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Rotate Encryption Keys

Most regulatory requirements mandate that a managed key used to decrypt sensitive data must be rotated out and replaced with a new key once a year.

MongoDB provides two options for key rotation. You can rotate out the binary with a new instance that uses a new key. Or, if you are using a KMIP server for key management, you can rotate the master key.

Rotate a Member of Replica Set

For a replica set, to rotate out a member:

  1. Start a new mongod instance, configured to use a new key. Include the --replSet option with the name of the replica set as well as any other options specific to your configuration, such as --dbpath.

    mongod --replSet myReplSet --enableEncryption \
    --kmipServerName <KMIP Server HostName> \
    --kmipServerCAFile ca.pem --kmipClientCertificateFile client.pem
    
  2. Connect a mongo shell to the replica set’s primary.

  3. Add the instance to the replica set, initially adding the member as a non-voting, priority 0 member:

    rs.add( { host: <host:port>, priority: 0, votes: 0 } )
    

    Tip

    When a newly added secondary has its votes and priority settings greater than zero, during its initial sync, the secondary still counts as a voting member even though it cannot serve reads nor become primary because its data is not yet consistent.

    This can lead to a case where a majority of the voting members are online but no primary can be elected. To avoid such situations, consider adding the new secondary initially with priority :0 and votes :0. Then, once the member has transitioned into SECONDARY state, use rs.reconfig() to update its priority and votes.

    During the initial sync process, the re-encryption of the data with an entirely new set of database keys as well as a new system key occurs.

  4. Ensure that the new member has reached SECONDARY state. To check the state of the replica set members, run rs.status():

    rs.status()
    
  5. Once the new node completes its initial sync process, use rs.reconfig() to update the newly added secondary’s vote and priority settings. See Add a Secondary to an Existing Replica Set for details:

    var cfg = rs.conf();
    
    cfg.members[n].priority = 1;  // Substitute the correct array index for the new member
    cfg.members[n].votes = 1;     // Substitute the correct array index for the new member
    
    rs.reconfig(cfg)
    

    where n is the array index of the new member in the members array.

    Warning

    • The rs.reconfig() shell method can force the current primary to step down, which causes an election. When the primary steps down, the mongod closes all client connections. While this typically takes 10-20 seconds, try to make these changes during scheduled maintenance periods.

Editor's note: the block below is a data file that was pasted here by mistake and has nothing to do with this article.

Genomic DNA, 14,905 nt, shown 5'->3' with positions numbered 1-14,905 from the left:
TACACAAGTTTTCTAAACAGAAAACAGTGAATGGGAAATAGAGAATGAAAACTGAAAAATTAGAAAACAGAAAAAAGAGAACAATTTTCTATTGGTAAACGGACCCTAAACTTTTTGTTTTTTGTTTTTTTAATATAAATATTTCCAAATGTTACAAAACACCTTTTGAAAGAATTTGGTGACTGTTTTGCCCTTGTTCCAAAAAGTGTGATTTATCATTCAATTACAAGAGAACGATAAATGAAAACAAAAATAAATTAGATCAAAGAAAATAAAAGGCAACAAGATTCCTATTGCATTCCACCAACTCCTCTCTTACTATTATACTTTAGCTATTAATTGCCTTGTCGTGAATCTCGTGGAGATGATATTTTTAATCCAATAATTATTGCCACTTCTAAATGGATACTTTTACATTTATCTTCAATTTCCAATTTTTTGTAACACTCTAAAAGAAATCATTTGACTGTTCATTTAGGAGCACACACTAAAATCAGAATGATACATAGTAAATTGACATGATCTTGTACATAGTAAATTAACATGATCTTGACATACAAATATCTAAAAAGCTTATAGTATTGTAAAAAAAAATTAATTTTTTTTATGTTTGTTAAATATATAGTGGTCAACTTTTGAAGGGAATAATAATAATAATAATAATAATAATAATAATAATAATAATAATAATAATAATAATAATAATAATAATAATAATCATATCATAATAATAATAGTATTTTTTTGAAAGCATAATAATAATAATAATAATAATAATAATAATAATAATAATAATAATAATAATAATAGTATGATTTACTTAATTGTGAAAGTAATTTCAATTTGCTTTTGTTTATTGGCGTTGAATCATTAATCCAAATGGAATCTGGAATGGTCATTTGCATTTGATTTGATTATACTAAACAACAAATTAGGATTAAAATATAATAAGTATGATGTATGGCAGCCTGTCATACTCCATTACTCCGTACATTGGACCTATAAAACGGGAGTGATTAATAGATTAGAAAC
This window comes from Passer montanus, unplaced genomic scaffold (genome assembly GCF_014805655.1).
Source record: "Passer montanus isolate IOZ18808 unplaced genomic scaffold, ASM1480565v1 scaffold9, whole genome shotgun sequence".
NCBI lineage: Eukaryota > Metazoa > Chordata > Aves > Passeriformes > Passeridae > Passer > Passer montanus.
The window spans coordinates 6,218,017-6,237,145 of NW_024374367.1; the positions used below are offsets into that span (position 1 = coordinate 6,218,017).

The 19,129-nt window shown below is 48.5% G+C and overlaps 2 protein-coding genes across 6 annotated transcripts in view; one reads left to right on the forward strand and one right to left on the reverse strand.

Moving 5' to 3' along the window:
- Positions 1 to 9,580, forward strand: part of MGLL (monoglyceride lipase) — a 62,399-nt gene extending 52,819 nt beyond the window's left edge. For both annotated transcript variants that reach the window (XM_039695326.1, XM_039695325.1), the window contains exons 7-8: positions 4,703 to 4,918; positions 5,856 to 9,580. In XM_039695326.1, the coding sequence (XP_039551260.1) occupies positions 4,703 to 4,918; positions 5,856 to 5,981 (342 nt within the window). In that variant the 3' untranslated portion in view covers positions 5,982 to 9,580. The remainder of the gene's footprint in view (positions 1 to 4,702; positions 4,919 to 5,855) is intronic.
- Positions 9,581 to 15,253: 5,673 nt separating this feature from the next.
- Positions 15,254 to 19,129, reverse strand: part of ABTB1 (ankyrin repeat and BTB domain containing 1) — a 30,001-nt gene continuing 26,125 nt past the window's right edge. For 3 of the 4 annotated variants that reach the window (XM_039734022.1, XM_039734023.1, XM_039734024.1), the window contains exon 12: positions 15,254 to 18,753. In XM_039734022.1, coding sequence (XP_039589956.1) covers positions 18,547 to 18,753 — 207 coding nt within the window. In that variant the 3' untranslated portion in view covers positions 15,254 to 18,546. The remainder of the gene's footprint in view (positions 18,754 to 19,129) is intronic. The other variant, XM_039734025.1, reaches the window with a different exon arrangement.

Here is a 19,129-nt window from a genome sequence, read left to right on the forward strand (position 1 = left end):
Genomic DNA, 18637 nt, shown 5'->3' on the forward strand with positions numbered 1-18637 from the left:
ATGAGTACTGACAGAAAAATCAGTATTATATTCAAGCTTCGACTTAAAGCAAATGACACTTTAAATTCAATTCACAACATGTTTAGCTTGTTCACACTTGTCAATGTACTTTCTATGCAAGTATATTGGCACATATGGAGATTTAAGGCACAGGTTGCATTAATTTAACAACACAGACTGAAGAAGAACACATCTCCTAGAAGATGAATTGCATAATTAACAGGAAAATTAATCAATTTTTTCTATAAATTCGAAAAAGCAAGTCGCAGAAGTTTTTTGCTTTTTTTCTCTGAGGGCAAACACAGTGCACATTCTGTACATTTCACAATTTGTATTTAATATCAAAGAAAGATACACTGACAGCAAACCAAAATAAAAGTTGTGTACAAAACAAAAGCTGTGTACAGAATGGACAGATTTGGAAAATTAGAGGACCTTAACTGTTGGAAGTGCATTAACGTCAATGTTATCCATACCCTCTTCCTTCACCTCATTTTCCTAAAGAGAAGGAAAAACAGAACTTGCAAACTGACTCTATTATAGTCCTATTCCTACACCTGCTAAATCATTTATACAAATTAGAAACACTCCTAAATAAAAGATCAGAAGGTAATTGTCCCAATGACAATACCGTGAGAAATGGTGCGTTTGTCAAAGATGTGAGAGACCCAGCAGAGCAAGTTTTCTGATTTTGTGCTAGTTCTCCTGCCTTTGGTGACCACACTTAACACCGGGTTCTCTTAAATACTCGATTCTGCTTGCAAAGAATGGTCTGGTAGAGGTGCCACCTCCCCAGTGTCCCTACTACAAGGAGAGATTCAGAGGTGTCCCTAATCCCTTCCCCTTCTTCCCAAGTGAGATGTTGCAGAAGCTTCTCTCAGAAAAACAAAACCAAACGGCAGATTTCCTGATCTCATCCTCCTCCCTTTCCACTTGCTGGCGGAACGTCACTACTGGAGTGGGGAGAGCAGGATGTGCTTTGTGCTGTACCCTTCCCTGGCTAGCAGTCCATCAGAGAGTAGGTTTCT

• Avoid reconfiguring replica sets that contain members of different MongoDB versions as validation rules may differ across MongoDB versions.
  6. Remove the old node from the replica set and delete all its data. For instructions, see Remove Members from Replica Set

KMIP Master Key Rotation

If you are using a KMIP server for key management, you can rotate the master key, the only externally managed key. With the new master key, the internal keystore will be re-encrypted but the database keys will be otherwise left unchanged. This obviates the need to re-encrypt the entire data set.

  1. Rotate the master key for the secondary members of the replica set one at a time.

    1. Restart the secondary, including the --kmipRotateMasterKey option. Include any other options specific to your configuration. If the member already includes the --kmipKeyIdentifier option, either update the --kmipKeyIdentifier option with the new key to use or omit to request a new key from the KMIP server:

      mongod --enableEncryption --kmipRotateMasterKey \
        --kmipServerName <KMIP Server HostName> \
        --kmipServerCAFile ca.pem --kmipClientCertificateFile client.pem
      

      If using a configuration file, include the security.kmip.rotateMasterKey.

    2. Upon successful completion of the master key rotation and re-encryption of the database keystore, the mongod will exit.

    3. Restart the secondary without the --kmipRotateMasterKey parameter. Include any other options specific to your configuration.

      mongod --enableEncryption --kmipServerName <KMIP Server HostName> \
        --kmipServerCAFile ca.pem --kmipClientCertificateFile client.pem
      

      If using a configuration file, remove the security.kmip.rotateMasterKey setting.

  2. Step down the replica set primary.

    Connect a mongo shell to the primary and use rs.stepDown() to step down the primary and force an election of a new primary:

    rs.stepDown()
    
  3. When rs.status() shows that the primary has stepped down and another member has assumed PRIMARY state, rotate the master key for the stepped down member:

    1. Restart the stepped-down member, including the --kmipRotateMasterKey option. Include any other options specific to your configuration. If the member already includes the --kmipKeyIdentifier option, either update the --kmipKeyIdentifier option with the new key to use or omit.

      mongod --enableEncryption --kmipRotateMasterKey \
        --kmipServerName <KMIP Server HostName> \
        --kmipServerCAFile ca.pem --kmipClientCertificateFile client.pem
      

      If using a configuration file, include the security.kmip.rotateMasterKey.

    2. Upon successful completion of the master key rotation and re-encryption of the database keystore, the mongod will exit.

    3. Restart the stepped-down member without the --kmipRotateMasterKey option. Include any other options specific to your configuration.

      mongod --enableEncryption --kmipServerName <KMIP Server HostName> \
        --kmipServerCAFile ca.pem --kmipClientCertificateFile client.pem
      

      If using a configuration file, remove the security.kmip.rotateMasterKey setting.